On January 15, 2014, Office of the National Coordinator for Health Information Technology (ONC) released the Safety Assurance Factors for EHR Resilience (SAFER) Guides. The SAFER Guides can be found here.
The SAFER Guides, which are part of ONC’s Health Information Technology Patient Safety Action & Surveillance Plan (July 2013), are self-assessment tools designed to help health care providers identify and mitigate the safety risks associated with the use of EHR and other technology. Although the SAFER Guides include recommended practices for providers, the ONC has expressly disclaimed their use “for legal compliance purposes,” i.e., to evaluate compliance with EHR incentive program rules, HIPAA, or other laws. See ONC, General Instructions for the SAFER Self Assessment Guides (Jan. 2014).
ONC issued nine different SAFER Guides, organized under three umbrella groups:
1. Foundational Guides
i. High Priority Practices
ii. Organizational Responsibilities
2. Infrastructure Guides
iii. Contingency Planning
iv. System Configuration
v. System Interfaces
3. Clinical Process Guides
vi. Patient Identification
vii. Computerized Provider Order Entry with Decision Support
viii. Test Results Reporting and Follow-Up
ix. Clinician Communication
Each guide includes a checklist of recommended practices (generally falling into one of three “phases” of implementation), as well as worksheets to assess progress in implementing each recommended practice on the checklist.
For example, the High Priority Practices guide includes 18 recommended practices on its checklist, such as “Data and application configurations are backed up and hardware systems are redundant”; “Policies and procedures ensure accurate patient identification at each step in the clinical workflow”; and “The EHR is used for ordering medications, diagnostic tests, and procedures.” For each recommended practice, the provider indicates an implementation status of “Fully in all areas”; “Partially in some areas”; or “not implemented.”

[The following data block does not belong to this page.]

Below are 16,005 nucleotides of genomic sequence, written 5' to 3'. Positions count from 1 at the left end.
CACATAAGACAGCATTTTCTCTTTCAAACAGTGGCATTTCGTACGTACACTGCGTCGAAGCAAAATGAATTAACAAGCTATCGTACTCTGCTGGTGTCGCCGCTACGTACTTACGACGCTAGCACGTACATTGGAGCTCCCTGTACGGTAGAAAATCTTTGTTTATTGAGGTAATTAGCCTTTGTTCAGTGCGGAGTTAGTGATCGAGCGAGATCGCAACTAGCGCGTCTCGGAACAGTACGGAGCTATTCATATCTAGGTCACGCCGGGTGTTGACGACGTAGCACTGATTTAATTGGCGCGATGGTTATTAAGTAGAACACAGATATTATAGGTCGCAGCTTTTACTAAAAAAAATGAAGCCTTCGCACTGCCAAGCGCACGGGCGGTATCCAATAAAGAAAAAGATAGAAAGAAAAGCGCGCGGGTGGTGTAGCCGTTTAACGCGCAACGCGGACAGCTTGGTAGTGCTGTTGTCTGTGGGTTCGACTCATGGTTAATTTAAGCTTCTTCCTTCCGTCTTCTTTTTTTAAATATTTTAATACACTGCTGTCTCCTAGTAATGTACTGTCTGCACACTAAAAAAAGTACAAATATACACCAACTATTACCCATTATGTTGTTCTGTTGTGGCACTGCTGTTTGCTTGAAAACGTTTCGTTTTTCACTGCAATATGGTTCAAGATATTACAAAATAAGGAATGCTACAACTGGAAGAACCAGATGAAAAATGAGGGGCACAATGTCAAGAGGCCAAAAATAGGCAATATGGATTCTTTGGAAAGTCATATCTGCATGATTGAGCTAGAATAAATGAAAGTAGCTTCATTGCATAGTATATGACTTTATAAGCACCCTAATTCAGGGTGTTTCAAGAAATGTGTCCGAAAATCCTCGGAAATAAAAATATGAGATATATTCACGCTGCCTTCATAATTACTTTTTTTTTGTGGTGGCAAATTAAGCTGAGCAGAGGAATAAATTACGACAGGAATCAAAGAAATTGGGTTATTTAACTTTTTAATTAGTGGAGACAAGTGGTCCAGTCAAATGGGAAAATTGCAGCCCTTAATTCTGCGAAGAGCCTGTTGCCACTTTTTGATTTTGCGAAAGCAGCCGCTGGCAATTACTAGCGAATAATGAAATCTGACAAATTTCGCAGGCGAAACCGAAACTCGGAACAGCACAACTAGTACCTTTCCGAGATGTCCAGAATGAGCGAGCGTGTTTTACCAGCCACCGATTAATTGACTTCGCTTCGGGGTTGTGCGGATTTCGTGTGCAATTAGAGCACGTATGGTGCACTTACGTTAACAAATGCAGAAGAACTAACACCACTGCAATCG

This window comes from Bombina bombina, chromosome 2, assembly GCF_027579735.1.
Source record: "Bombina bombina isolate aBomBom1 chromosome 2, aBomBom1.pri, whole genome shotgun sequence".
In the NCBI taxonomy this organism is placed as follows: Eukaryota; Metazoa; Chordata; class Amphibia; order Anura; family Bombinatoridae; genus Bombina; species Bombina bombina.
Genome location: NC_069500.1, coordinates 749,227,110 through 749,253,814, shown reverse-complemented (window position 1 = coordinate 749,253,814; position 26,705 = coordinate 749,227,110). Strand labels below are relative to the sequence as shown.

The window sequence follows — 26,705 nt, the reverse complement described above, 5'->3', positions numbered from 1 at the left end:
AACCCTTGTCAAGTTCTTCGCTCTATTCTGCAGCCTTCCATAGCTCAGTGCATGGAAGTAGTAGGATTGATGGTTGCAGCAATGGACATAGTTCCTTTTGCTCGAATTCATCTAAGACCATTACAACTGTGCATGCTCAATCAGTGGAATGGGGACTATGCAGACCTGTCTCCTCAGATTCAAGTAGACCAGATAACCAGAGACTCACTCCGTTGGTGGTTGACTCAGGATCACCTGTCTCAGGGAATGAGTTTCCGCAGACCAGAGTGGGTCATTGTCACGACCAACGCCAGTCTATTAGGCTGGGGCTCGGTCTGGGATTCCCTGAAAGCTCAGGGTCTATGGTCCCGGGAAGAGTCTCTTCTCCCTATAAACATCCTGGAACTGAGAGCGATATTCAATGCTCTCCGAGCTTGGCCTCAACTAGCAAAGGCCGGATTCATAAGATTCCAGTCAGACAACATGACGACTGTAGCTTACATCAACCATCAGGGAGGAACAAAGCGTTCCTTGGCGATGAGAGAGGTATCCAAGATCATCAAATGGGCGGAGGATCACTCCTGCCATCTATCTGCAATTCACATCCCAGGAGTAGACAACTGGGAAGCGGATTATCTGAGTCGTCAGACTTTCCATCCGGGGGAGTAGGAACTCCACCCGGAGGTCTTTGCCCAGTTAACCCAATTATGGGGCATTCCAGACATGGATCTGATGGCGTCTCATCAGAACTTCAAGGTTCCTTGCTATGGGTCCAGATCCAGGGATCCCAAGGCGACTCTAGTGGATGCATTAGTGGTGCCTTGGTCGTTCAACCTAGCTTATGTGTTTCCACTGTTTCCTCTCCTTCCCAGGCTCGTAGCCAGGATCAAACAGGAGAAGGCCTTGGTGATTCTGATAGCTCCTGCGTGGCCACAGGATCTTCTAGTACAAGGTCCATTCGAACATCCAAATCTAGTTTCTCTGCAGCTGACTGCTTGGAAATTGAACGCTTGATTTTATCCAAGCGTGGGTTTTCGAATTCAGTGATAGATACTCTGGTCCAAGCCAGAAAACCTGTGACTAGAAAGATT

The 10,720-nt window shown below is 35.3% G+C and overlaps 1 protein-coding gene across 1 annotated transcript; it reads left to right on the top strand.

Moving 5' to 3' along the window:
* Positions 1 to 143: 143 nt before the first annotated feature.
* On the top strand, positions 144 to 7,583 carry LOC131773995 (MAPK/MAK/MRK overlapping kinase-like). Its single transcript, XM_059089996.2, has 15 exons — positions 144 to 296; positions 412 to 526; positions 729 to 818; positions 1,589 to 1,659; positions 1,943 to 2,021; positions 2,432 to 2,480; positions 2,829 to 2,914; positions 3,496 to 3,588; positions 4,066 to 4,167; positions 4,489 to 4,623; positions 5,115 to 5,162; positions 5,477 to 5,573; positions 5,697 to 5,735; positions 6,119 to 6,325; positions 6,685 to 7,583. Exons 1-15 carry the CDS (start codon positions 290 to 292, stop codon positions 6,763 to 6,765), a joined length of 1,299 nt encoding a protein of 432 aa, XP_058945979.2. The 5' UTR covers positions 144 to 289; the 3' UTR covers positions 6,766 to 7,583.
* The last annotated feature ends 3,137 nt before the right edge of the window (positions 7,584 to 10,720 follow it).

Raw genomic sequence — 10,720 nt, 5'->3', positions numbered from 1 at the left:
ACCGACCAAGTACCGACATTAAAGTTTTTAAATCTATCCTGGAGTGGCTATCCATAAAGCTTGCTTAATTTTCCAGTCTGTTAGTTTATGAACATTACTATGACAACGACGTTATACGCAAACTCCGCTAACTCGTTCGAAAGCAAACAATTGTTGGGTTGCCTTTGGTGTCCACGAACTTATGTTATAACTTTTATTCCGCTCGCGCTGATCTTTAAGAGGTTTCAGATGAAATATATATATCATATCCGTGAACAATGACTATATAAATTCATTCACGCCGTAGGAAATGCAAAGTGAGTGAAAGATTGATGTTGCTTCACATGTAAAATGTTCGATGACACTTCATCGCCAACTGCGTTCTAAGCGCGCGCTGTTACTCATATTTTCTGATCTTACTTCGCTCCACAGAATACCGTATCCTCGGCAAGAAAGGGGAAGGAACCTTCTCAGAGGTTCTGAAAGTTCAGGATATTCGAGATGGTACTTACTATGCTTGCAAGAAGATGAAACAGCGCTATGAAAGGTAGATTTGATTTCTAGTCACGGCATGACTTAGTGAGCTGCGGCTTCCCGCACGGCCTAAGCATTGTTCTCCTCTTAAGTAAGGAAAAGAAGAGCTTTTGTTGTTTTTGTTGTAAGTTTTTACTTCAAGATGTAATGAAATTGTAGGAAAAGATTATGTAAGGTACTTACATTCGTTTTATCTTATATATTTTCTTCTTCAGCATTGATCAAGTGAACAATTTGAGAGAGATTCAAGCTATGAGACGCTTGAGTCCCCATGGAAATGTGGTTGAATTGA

Each recommended practice on the checklist has a link to a corresponding worksheet, which allows the provider to record implementation status, assessment notes, and follow-up actions. The worksheet also lists the staff and departments that may be involved in evaluating implementation, and provides examples of “useful” practices. For example, in the High Priority Practices guide, the worksheet for “EHR is used for ordering medications, diagnostic tests, and procedures” lists the following useful practices (among others): “Free text and ‘miscellaneous’ orders are discouraged by providing appropriate supports” and “Policies and procedures are in place that clearly identify and manage hazards associated with ordering that continues to occur outside of the EHR.”
The SAFER guides are not intended to be static documents completed at a specific time for submission to a regulatory authority. Rather, ONC intends for them to be contemporaneously reviewed and updated as the provider works toward implementing better EHR practices.